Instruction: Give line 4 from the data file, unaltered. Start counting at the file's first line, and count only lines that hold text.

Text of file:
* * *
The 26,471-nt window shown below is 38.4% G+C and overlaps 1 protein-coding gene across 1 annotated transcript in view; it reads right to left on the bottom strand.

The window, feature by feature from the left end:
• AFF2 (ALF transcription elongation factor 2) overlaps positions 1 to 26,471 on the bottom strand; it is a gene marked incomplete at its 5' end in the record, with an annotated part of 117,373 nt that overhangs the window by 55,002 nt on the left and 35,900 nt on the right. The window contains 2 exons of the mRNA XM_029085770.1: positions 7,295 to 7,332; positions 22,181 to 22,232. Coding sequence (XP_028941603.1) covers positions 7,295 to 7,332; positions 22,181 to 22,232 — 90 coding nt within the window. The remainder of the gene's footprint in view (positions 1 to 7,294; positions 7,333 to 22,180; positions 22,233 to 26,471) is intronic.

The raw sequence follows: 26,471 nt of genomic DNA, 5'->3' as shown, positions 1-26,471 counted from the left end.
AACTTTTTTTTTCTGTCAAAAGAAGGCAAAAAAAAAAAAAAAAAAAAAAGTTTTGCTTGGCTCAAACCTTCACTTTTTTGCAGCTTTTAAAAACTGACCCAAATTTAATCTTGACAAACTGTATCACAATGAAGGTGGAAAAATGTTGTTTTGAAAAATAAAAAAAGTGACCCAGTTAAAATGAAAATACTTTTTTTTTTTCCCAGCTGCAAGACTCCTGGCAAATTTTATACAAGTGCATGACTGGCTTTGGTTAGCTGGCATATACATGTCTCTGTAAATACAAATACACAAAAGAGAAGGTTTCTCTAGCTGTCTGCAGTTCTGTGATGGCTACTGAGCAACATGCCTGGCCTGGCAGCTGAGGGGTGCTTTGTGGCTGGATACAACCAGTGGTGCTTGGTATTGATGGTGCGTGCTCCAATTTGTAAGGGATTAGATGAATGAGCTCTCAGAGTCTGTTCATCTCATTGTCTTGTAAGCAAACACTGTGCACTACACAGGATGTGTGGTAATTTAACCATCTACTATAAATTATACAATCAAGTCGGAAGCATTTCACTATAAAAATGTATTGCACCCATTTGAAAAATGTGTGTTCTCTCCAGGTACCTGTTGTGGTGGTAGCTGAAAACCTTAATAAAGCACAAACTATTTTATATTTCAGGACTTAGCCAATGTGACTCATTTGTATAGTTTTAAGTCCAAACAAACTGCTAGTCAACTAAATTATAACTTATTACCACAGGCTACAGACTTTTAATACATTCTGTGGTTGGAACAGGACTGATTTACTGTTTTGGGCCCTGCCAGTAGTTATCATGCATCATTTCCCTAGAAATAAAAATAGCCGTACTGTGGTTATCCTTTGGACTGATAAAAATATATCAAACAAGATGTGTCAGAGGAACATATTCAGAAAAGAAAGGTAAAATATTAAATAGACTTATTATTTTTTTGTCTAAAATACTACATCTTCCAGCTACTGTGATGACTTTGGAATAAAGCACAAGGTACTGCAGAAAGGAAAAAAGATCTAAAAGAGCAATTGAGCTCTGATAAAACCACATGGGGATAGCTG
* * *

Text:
The raw sequence follows: 26,471 nt of genomic DNA, 5'->3' as shown, positions 1-26,471 counted from the left end.